He loves it as an expression of pure Law.

    Meant to cut us off at the knees and leave us no where to go (with our little religious, become righteous by what we do projects) and the oly place to go then is to the foot of the cross and the forgiveness of sins in Christ Jesus.

  58. theoladadam –

    The passage you read is very near the end of the Book of Mormon. You missed the context of the passage (the writer specifically says in an earlier chapter that we must rely on the merits of Christ who is the author and the finisher of our faith) and I’m guessing you didn’t read 3 more chapters to read him talk about the sufficiency of Christ’s grace.

    It’s like if I opened the Bible and read a verse that says we will be judged according to our works, and then fliipped and read Hebrews 5:9 that says Christ is the author of salvation to all them that obey Him. I might automatically think the Bible encourages a very legalistic theology and only those perfectly obedient to Christ will be saved, when that is in fact no the case.

    The Book of Mormon, like the Bible, has many passages that can be interpreted as legalistic. Like the Bible, the Book of Mormon also contains many passages emphasizing Christ’s grace and the importance of our submitting our lives to Him. Taken as complete books, both the Book of Mormon and the Bible teach that without Christ we are nothing and our works amount to nothing.

    I find it unfair and highly offensive for you to tirade against my beliefs based on a few verses you read out of the Book of Mormon and the opinions of a pastor (whom I’m guessing you haven’t met) without actually seeking understanding yourself from the primary text.

  59. If you’re reading Matthew 5-7 as an expression of Law, you’ve got it all wrong. If anything Jesus is teaching in that sermon how inadequate the law really is.

    I highly recommend “The Divine Conspiracy” by Dallas Willard.

  60. theoldadam-

    Reading a comparison written by someone who has a vested interest in proving Mormonism false and whom you haven’t even met is not the same as reading the Book of Mormon.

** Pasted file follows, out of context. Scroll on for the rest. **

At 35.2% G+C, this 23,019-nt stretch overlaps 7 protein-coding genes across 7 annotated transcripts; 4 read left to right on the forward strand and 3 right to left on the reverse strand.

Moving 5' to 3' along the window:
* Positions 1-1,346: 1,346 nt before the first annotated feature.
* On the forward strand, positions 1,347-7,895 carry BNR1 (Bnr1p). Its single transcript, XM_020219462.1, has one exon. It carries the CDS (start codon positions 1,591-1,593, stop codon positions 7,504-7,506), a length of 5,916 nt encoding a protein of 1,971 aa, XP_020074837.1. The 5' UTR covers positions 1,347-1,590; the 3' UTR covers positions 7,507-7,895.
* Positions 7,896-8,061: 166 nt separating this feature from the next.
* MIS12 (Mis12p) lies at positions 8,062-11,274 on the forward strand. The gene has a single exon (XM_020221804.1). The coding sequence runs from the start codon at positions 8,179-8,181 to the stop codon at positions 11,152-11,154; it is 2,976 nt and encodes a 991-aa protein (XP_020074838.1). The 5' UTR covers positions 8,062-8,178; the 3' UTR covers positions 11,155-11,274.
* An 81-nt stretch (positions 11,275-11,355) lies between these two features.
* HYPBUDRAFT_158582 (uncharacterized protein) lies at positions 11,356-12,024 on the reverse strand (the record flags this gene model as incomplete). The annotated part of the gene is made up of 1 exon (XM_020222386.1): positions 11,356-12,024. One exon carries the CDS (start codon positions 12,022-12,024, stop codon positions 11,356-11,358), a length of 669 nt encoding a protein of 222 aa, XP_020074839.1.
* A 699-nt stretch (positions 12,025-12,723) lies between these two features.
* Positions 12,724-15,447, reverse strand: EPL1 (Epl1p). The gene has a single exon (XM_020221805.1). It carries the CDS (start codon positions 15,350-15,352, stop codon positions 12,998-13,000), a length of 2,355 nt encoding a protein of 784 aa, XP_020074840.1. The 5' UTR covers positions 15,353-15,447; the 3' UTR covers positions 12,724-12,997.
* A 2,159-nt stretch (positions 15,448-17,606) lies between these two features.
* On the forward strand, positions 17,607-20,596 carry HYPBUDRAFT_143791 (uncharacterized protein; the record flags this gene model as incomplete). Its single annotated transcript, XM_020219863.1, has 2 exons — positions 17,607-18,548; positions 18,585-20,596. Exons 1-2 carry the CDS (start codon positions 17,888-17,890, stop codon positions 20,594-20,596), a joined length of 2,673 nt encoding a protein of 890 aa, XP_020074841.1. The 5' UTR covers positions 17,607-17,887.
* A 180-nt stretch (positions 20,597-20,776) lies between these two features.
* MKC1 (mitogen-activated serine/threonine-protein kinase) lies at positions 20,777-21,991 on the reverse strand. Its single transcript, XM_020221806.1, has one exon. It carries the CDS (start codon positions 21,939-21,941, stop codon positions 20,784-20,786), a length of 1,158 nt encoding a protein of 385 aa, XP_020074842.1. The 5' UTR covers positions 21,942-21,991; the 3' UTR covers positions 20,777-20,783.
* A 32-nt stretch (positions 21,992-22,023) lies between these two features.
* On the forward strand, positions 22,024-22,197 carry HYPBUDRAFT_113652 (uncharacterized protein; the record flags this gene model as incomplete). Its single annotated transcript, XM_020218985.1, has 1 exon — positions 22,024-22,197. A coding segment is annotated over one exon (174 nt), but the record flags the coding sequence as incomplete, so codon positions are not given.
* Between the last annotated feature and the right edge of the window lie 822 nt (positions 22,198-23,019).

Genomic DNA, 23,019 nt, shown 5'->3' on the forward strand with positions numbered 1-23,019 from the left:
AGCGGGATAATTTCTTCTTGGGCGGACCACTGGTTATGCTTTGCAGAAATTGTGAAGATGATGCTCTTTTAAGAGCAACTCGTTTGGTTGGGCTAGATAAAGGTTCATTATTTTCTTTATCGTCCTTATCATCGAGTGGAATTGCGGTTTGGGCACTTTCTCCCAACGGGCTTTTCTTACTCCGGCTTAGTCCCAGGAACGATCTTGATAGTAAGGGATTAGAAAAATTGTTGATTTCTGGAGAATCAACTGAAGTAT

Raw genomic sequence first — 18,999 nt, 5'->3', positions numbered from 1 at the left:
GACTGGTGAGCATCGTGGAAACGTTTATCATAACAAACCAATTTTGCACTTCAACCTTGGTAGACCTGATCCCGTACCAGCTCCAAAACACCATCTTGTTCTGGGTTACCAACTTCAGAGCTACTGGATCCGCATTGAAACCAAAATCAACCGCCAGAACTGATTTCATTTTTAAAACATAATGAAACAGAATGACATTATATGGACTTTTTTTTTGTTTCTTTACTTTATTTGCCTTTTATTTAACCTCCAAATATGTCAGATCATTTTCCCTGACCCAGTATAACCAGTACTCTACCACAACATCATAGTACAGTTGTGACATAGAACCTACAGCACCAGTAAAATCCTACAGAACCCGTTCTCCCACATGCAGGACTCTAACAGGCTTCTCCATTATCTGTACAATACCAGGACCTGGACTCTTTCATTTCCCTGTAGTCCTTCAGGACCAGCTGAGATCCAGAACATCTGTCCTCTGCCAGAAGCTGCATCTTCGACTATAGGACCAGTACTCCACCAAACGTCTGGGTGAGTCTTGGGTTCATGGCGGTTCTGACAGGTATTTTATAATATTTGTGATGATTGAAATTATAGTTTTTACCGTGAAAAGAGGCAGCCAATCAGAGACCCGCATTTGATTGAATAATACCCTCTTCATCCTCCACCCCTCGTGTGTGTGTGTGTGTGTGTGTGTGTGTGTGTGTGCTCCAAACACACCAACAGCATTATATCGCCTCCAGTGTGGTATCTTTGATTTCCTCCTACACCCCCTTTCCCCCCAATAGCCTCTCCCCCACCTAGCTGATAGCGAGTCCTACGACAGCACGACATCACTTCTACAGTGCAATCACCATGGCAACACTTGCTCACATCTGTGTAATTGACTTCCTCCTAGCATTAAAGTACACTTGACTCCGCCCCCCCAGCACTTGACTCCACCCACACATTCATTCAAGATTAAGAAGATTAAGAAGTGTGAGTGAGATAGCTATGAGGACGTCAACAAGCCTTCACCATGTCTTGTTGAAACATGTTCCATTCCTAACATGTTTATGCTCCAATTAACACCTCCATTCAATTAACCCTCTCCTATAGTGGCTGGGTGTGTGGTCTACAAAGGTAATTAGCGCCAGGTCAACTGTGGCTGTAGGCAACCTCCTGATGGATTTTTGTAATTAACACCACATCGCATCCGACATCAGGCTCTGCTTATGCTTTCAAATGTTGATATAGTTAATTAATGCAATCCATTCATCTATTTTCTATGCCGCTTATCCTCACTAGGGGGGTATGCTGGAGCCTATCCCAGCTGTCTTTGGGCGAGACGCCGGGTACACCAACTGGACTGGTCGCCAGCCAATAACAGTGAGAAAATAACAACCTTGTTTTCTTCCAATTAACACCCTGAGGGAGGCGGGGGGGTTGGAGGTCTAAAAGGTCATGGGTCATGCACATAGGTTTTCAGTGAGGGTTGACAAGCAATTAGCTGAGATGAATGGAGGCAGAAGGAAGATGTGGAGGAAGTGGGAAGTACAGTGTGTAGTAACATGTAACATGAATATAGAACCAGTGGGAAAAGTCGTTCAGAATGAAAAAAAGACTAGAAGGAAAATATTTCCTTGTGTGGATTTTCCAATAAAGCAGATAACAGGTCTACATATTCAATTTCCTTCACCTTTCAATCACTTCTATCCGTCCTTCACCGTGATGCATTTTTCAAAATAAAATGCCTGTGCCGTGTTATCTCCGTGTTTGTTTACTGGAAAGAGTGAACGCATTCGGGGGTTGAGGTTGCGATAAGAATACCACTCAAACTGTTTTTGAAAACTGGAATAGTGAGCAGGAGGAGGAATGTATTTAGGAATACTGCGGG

61. The Sermon on the mount is pure Law. Re-presented by Christ in order to show us that we can never rise to the level of perfection that it demands.

    He even tells us that “we must be perfect as our father in heaven is perfect.”

    Pure law, designed to expose our need for a Savior.

  62. Tomchik,

    I have never read the entire Communist manifest either, but I know the ideas held within that document are false.

    The theology in the Book of Moemon is nothing new. It is old worn out, ascend to Heaven by your efforts. It’s nothing but self-centered religion, that makes salvation a co-op project.

    No thanks. I’ll rely on Christ’s grace for me…alone.

  63. theoldadam,

    I get that you don’t want to be a Mormon. I respect your position. But when you haven’t read the BoM and you start criticizing its contents as “old worn out, ascend to heaven by your efforts” theology, you lack credibility IN THE EXTREME.

    I’m hardly the poster child for true-believing Mormons. But even I can tell you that you are painting an extreme–and categorically false–caricature of what the Book of Mormon stresses theologically.

    And yeah. I’d say if you’re going to engage in a discussion on the Communist Manifesto, you darn well better have read the thing if you want to talk intelligently and credibly on the topic!

  64. “The Sermon on the mount is pure Law. . . . Pure law, designed to expose our need for a Savior.”

    I don’t understand this at all. This seems another way of dismissing what Jesus is teaching.

  65. Katie L.,

    Have you read the entire Communist Manifesto?

    Do you believe Communism is untenable?

    I haven’t read every single word in the Bible, either. But I’veread enought o know that it is true.

  66. Jared,

    Right after The Sermon on the Mount, Jesus was confronted by a leper who said to Jesus (parahrased) “Lord, you can heal me if you will”

    Jesus said, “I will”.

    That is the gospel. Made whole by Jesus, totally. Not by keeping the law or being righteous.

    The Sermon on the Mount let’s us have it right between the eyes:

    “If you even look at woman in that way, you have comitted adultery”

    “If you are angry with your brother, you are comitting murder in your heart”

    “Your righteousness must EXCEED that of the scribes and Pharisees to enter the Kingdom of heaven”

    “be perfect…”

    Get the point? he is laying down the law, unmitigated, in it’s full force..that we would have nowhere to go, could rely on nothing…except for Him and His forgiveness for our righteousness.

    The Sermon on the Mount = the Law The encounter with the leper immediately following = the gospel.

  67. “I have never read the entire Communist manifest either, but I know the ideas held within that document are false.”